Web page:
Mr. Boettiger designed a two-page contract outlining the guidelines and rules about Internet and e-mail usage, including that he and his wife will monitor their daughter's e-mail usage and e-mail.

"She accepts it as part of having the privilege," he says. "And we've made it clear to her that it's not an issue of not trusting her, but rather one of safety."

Mr. Boettiger's discipline has paid off.

"Through this combination of efforts, I've managed to control my daughter's spam," he says. "Is it blocked 100 percent? For now, yes. Will my tactics work for every single parent? It really depends on whether the three key factors are present: technology, strategy and common sense. There is no single solution. The key is to combine what's available. If my daughter's e-mail account were to start getting spam, I would simply add another layer and use a white-listing solution like Spam Arrest."

Spam Arrest (www.spamarrest.com) is a service, available for about $40 per year, that blocks spam by only accepting e-mail sent from verified sources.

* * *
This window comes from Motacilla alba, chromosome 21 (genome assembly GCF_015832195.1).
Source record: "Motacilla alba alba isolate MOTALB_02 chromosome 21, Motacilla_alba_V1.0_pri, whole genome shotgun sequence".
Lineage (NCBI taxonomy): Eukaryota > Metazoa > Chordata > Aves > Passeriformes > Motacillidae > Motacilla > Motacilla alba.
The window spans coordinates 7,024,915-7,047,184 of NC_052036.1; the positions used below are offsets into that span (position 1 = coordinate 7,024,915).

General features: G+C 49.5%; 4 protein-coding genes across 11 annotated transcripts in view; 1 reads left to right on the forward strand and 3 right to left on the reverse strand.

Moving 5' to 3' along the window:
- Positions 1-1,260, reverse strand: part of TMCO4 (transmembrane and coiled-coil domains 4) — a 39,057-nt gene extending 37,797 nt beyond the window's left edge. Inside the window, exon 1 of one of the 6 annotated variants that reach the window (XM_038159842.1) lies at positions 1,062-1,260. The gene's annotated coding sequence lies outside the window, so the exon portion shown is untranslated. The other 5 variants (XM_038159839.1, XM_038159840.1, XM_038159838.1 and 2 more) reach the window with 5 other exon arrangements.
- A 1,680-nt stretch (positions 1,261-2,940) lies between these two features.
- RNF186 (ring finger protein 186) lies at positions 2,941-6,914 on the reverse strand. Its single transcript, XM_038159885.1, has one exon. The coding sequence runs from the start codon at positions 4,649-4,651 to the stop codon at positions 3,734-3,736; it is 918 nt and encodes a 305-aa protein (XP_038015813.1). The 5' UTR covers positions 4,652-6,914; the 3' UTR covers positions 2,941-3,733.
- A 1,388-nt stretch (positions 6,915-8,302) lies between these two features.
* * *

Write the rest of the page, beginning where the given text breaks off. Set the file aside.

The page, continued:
Federal Trade Commission attorney Brian Huseman also recommends that parents set up several e-mail addresses one "public" and one "private" for their children.

"By putting your e-mail address out in public, it's more likely to get harvested," Mr. Huseman says. If users receive spam, he suggests they forward it to the FTC at [email protected]

"We set up this mailbox in 1998 and have received 20 million spam messages that people forward to us," he says. "We use them in law-enforcement investigations and share them with state and federal agencies. The goal is to find out scams that are out there and track people down and bring the case to court. You also can forward it to your Internet service provider, because they want to know about it. If it's unsolicited, it's costing them money and time."

In his post as vice president of the Coalition Against Unsolicited Commercial Email, John Mozena says he hears many complaints from parents who are concerned about the effect of inappropriate spam on their children.